In Justice Kagan’s majority opinion in Manuel v. City of Joliet, the Supreme Court held that the Fourth Amendment governs a claim sought under 42 U.S.C.A. § 1983 for unlawful pretrial detention, even after the start of the legal process. Following the “broad consensus among the circuit courts,” the Court overturned the Seventh Circuit’s holding that pretrial detention following the start of the legal process was a claim under the Due Process Clause instead of the Fourth Amendment. This note will argue that the Court’s majority opinion correctly held that the Fourth Amendment governs a claim for unlawful pretrial detention both before and after the legal process begins, but the Court incorrectly remanded the statute of limitations issue to the lower court. This note discusses the following: (1) the Fourth Amendment, including its definition, scope, evolution, and remedies; (2) the case at issue; and (3) an analysis of the Court’s holdings.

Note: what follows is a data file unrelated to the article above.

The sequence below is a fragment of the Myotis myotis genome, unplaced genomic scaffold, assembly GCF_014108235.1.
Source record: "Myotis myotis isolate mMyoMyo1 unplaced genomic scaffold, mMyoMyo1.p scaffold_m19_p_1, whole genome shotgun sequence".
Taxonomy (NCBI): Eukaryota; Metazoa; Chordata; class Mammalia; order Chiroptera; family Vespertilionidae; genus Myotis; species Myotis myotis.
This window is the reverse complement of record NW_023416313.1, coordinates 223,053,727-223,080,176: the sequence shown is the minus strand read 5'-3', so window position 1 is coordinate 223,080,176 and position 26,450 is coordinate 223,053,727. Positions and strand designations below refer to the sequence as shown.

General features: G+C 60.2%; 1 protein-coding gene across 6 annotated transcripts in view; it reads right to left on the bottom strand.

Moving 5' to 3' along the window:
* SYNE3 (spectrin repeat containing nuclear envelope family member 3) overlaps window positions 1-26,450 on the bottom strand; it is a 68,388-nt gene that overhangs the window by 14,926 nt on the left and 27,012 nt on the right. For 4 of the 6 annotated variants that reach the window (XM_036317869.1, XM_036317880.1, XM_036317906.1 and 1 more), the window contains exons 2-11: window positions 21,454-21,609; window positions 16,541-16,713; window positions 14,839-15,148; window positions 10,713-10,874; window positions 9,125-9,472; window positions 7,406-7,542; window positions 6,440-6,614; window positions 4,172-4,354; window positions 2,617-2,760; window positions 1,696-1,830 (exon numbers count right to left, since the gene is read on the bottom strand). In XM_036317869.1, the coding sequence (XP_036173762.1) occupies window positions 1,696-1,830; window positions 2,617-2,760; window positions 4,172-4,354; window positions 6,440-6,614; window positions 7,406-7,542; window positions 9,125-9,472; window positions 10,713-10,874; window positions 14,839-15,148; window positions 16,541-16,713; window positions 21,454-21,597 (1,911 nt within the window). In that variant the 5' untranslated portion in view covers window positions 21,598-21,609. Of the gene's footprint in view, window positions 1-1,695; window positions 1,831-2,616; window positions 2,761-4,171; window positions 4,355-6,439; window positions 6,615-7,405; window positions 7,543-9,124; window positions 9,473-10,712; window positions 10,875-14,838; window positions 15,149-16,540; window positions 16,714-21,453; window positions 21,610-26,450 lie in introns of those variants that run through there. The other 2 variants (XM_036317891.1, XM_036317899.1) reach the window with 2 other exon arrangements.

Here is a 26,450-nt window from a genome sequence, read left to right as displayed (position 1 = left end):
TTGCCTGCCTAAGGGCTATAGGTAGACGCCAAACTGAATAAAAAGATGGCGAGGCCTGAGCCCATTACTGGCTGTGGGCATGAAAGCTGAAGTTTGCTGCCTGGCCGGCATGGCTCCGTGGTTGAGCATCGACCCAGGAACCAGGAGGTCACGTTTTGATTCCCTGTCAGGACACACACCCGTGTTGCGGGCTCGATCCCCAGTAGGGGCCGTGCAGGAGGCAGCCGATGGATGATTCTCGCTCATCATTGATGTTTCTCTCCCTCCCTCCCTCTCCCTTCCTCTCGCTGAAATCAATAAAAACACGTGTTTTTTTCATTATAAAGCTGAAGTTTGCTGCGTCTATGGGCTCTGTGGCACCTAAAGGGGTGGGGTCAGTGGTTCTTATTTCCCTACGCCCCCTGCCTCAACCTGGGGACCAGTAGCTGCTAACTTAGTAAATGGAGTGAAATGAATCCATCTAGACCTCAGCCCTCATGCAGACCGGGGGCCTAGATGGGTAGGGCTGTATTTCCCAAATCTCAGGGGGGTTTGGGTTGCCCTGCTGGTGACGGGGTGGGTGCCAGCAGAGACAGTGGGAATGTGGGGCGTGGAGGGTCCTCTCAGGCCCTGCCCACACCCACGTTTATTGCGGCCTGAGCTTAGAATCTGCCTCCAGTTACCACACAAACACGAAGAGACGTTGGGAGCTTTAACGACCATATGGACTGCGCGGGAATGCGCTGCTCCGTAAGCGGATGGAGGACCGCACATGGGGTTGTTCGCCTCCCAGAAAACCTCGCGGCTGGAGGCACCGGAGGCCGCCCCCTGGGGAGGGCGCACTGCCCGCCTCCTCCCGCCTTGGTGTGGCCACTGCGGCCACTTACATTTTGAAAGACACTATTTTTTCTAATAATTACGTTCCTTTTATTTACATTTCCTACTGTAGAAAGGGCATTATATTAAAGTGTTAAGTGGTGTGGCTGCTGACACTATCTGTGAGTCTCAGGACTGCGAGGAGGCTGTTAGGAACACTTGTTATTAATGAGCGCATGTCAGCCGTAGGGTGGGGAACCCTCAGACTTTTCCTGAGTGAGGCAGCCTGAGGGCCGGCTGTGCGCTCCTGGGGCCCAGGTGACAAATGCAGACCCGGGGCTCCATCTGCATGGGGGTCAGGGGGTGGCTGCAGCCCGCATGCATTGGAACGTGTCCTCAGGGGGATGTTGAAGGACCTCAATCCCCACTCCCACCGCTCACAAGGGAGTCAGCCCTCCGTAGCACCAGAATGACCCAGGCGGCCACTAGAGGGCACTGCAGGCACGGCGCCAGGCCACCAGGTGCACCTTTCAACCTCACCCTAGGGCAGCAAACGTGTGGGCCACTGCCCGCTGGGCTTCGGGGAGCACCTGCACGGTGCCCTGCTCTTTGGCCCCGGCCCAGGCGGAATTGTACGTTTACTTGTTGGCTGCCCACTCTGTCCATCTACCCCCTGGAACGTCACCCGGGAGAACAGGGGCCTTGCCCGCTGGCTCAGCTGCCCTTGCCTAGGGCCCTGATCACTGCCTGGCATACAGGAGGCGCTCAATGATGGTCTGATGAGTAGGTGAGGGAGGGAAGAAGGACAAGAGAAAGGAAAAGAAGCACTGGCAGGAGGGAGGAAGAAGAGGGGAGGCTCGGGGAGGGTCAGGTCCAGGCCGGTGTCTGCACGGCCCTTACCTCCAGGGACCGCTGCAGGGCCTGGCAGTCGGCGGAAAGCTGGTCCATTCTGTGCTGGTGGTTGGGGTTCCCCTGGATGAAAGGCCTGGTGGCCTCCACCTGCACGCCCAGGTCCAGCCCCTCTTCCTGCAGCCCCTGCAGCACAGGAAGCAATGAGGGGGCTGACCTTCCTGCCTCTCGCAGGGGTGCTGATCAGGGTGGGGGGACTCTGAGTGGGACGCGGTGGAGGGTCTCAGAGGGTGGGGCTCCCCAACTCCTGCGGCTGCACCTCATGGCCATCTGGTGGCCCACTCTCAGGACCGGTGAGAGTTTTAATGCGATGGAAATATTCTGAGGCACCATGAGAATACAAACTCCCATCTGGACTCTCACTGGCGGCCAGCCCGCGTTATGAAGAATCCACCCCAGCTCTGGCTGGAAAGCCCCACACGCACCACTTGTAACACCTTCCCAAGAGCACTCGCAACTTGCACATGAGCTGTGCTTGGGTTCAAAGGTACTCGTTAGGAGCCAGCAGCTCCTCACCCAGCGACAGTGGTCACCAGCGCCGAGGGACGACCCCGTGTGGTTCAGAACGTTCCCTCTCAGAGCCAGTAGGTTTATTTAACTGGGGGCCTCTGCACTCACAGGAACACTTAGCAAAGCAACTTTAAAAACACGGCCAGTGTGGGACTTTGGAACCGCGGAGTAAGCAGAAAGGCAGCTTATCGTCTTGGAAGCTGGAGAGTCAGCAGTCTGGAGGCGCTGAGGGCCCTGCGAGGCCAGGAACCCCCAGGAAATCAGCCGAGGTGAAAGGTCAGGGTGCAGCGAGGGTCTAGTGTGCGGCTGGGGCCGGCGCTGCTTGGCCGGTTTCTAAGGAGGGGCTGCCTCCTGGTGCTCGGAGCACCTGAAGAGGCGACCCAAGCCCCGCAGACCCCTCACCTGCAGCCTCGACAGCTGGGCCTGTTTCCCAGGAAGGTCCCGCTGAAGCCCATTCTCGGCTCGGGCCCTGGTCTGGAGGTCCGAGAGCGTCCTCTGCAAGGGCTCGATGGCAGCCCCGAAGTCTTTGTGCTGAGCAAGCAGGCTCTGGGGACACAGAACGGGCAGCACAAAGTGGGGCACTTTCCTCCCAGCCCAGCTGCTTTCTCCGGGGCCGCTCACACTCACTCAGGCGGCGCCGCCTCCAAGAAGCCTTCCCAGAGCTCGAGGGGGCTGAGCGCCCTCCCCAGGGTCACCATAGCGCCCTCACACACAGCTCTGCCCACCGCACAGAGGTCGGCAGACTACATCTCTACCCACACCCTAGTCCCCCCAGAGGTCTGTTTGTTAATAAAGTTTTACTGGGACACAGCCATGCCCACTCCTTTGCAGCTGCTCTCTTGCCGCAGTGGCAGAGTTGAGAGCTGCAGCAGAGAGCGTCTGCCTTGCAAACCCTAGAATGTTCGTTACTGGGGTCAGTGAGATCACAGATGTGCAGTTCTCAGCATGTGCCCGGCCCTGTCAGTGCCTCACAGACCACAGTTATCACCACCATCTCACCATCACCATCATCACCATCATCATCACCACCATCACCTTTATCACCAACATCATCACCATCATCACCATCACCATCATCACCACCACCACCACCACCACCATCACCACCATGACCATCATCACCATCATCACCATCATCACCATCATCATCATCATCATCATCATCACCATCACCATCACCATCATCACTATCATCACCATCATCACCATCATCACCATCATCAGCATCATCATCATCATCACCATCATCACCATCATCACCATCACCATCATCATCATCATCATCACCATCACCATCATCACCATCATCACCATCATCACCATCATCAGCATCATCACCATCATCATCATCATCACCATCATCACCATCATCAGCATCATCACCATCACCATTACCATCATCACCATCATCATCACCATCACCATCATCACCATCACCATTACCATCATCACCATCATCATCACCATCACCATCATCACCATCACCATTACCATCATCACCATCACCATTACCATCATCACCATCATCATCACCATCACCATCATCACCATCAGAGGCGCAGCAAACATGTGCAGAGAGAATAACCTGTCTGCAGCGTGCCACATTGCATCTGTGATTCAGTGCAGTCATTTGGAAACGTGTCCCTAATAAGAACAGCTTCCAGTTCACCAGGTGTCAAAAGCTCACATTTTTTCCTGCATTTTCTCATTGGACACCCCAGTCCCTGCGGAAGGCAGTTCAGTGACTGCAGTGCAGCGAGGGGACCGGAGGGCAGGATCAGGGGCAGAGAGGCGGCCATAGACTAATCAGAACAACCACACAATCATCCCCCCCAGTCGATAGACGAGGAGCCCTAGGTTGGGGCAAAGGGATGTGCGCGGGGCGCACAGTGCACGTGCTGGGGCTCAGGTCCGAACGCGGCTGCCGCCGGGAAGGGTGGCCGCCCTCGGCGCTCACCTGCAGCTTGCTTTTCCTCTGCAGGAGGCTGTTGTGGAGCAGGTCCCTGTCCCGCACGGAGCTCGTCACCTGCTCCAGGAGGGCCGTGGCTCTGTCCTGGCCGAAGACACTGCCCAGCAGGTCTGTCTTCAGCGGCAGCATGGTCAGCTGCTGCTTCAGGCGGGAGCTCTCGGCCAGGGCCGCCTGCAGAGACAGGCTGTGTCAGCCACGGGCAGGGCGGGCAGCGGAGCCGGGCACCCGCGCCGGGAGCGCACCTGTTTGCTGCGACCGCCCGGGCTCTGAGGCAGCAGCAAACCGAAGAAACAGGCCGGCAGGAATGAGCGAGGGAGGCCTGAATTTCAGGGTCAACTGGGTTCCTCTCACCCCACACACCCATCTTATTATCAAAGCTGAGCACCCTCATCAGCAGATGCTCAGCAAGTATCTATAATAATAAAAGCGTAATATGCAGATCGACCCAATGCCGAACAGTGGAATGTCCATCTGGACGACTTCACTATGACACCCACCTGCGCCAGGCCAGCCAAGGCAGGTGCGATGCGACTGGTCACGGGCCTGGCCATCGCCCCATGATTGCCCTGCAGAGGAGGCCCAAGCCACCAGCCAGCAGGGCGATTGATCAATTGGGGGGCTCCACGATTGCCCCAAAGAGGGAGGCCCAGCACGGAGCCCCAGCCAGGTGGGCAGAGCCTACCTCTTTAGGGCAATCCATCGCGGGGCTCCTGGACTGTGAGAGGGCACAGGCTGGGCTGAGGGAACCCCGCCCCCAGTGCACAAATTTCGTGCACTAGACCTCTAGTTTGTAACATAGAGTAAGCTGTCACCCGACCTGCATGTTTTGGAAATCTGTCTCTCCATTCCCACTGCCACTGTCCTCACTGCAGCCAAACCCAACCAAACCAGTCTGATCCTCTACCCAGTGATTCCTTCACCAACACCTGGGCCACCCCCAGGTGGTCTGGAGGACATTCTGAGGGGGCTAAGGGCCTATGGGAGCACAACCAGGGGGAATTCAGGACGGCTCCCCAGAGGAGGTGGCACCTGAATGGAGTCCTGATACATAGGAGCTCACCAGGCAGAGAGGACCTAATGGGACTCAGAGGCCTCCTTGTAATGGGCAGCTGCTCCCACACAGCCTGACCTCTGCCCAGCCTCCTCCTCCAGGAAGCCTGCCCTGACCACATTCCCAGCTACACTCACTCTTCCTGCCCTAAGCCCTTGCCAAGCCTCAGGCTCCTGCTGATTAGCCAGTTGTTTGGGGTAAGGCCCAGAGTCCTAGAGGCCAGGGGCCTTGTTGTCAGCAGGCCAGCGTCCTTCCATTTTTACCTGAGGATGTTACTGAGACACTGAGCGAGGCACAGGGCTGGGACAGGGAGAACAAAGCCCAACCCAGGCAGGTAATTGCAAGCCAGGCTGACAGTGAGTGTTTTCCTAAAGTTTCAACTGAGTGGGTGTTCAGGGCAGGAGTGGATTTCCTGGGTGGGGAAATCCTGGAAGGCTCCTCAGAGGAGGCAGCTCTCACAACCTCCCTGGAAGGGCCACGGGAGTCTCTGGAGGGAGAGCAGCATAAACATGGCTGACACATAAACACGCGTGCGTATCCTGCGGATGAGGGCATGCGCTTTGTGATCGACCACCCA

Lynda H. Charleson,
Manuel v. City of Joliet: Pursuing a Claim Under the Fourth Amendment,
Tex. A&M L. Rev.
Available at: https://scholarship.law.tamu.edu/lawreview/vol5/iss1/5